The RTPI has welcomed the newly published Planning White Paper – Planning for a Sustainable Future – as demonstrating a new commitment to planning by the Government. RTPI Policy Director, Kelvin MacDonald said, \"the White Paper could be the start of a change in the ways in which government, business and the public view planning. It sets a lot of challenges. However, it does demonstrate that the Government has listened to the RTPI and others to moderate some of the wilder assertions about planning that have been made in the recent past. The devil, as always, is in the detail\"
MacDonald continued, \"a fundamental test of this apparent new commitment to planning will come in this year's spending review, in which we expect a level of resourcing that matches the Government aspirations for the planning service.\"
The RTPI is less satisfied about some of the detailed proposals in the Paper. It delivers some if not all of the expected benefits and problems last weekend's media coverage heralded. The proposed Independent Commission for Major Infrastructure Projects ticks a number of RTPI boxes for success (including community involvement); Householders will be able to do more to their properties, although exactly what is out to consultation; Greenbelt policy will remain the same, a real opportunity missed; And the watering down of the 'needs' test is still on the cards but the thinking surrounding the idea is confused and as yet unclear.
The RTP has measured the key proposals in the White Paper in terms of, sustainability, transparency and involvement. Its initial response to these, in light of the yet to be released consultation papers, is two out of four stars..\"
1. Independent Planning Commission:
This depends on the success of the public consultation, upon which the decisions of the Commission will stand or fall. The Casino Commission decision is a warning to Government!
The structure of the commission, scrutiny from Parliament and clear national policy should make decisions more transparent and decision makers more accountable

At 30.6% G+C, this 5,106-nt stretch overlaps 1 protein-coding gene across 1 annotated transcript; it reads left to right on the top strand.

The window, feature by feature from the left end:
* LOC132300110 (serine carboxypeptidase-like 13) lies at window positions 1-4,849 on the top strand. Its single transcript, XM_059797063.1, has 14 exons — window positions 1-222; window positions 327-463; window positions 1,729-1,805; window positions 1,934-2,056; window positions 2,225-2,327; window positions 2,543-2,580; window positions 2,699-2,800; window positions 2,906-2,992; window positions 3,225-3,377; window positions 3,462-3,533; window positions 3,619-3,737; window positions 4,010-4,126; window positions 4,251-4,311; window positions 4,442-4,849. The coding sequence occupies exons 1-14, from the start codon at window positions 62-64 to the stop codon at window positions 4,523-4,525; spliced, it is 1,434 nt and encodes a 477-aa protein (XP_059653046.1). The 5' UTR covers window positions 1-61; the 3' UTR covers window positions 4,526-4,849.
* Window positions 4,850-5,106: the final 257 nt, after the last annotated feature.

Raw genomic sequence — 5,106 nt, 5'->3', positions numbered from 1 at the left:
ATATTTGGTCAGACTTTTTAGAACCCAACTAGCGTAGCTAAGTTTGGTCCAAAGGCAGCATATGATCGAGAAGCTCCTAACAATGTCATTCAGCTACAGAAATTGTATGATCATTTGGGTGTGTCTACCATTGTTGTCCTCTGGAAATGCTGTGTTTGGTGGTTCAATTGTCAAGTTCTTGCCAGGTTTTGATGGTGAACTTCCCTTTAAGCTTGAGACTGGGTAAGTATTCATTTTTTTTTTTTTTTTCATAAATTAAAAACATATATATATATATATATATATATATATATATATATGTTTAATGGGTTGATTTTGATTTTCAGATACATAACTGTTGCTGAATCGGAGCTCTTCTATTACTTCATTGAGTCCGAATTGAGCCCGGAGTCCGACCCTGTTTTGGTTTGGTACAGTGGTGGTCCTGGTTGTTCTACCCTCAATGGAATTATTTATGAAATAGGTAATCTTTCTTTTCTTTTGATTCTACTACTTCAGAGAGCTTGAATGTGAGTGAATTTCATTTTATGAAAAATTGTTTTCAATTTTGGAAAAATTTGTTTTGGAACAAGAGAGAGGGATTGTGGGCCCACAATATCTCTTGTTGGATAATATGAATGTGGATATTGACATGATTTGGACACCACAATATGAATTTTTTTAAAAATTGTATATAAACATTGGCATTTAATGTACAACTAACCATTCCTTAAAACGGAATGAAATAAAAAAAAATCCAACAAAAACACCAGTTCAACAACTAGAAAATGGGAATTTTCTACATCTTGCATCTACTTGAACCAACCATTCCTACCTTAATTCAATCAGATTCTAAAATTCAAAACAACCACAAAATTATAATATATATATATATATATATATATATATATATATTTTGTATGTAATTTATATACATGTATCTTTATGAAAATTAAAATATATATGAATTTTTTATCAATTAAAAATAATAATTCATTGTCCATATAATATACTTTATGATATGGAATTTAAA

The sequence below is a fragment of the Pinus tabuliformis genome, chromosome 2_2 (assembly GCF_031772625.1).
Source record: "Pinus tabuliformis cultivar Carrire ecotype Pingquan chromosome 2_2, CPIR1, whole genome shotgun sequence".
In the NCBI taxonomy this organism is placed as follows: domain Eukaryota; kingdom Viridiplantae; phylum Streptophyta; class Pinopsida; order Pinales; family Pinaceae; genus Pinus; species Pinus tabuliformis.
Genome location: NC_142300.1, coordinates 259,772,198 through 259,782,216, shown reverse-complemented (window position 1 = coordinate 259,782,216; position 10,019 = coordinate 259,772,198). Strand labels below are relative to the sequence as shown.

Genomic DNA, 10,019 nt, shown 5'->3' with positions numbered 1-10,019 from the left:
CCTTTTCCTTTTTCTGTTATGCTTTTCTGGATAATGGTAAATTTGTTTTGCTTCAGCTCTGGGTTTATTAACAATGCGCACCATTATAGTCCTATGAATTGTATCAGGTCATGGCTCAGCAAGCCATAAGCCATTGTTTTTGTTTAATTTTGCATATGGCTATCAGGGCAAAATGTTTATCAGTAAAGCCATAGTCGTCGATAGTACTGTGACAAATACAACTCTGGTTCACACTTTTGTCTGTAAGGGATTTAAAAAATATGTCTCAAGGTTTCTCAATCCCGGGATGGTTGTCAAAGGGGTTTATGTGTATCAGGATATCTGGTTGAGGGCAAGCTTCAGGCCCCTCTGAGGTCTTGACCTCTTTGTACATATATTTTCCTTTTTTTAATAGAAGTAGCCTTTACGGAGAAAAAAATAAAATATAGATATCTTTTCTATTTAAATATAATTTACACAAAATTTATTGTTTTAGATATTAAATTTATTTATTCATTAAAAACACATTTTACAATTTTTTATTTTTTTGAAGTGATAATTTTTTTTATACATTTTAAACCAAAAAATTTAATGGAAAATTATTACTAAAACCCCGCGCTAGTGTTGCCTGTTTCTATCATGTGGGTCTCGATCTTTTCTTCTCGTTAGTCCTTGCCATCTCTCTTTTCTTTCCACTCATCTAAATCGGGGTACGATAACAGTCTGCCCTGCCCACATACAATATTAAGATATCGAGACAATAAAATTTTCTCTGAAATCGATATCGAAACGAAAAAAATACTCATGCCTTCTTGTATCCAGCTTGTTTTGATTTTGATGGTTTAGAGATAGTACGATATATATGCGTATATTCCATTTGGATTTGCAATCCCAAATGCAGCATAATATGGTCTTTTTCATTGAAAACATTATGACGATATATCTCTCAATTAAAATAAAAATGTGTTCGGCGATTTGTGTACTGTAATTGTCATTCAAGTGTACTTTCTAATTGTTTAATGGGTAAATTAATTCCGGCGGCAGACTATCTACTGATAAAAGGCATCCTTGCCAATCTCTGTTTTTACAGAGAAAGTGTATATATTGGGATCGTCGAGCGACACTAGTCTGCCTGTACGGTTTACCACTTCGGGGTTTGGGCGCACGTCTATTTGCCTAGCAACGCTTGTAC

The new system ticks all the right community involvement boxes, but will mean little if the Energy White Paper sets out national policy without reference to the public engagement requirements already set out here.
2. Permitted Development:
The announcements in the White Paper are the start of the process.
A further consultation will outline what is and what is not decided as permitted development
3. Greenbelt policy
Very poor. Although the White Paper continues the current process which allows for some sustainable development. Government has missed the opportunity to put sustainability at the heart of greenbelt policy
Poor. The current system is under-the-counter and unclear. Missed opportunity for a national public debate in favour of short-term political gain.
Poor. Difficult for communities to have a say as the policy is unclear and the evidence partial.
4. Removal of the 'needs' test
The language is unclear and the policy opaque. The language of town-centre-first might not be backed by the move to provide for competition and economic development.
Poor. Mixed messages and a lack of clarity are frustrating. How an out-of-town development helps the town centre is unclear?
The planning system is democratic and any development should be part of the local development framework. The White Paper's support for a plan-led system is good news.
For further information please contact:
Andrew Kliman, RTPI Communications Manager, 0207 929 9479, mob. 07870 672 020
Kelvin MacDonaId, RTPI Director of Policy and Research, 0207 929 9474
Notes to Editors
1. The Planning White Paper can be found at: www.communities.gov.uk
2. More information about the RTPI's view of the White Paper can be found on the Policy pages.
3. The Royal Town Planning Institute (RTPI)
The RTPI is a dynamic organisation leading the way in the creation of places that work now and in the future. We understand that just as people develop places, so places develop people. We are committed to the enhancement of our natural and human environment, using spatial planning to manage competing pressures on our built environments and the very real effects on our space. Through our members, we constantly seek to create areas and places in which people want to live and work.
As well as promoting spatial planning, RTPI develops and shapes policy affecting the built environment, works to raise professional standards and supports members through continuous education, training and development. The RTPI is the largest professional institute for planners
worldwide, with over 20,000 members.
For further general information, visit the RTPI website at: www.rtpi.org.uk
41 Botolph Lane, London, EC3R 8DL, charity no. 262865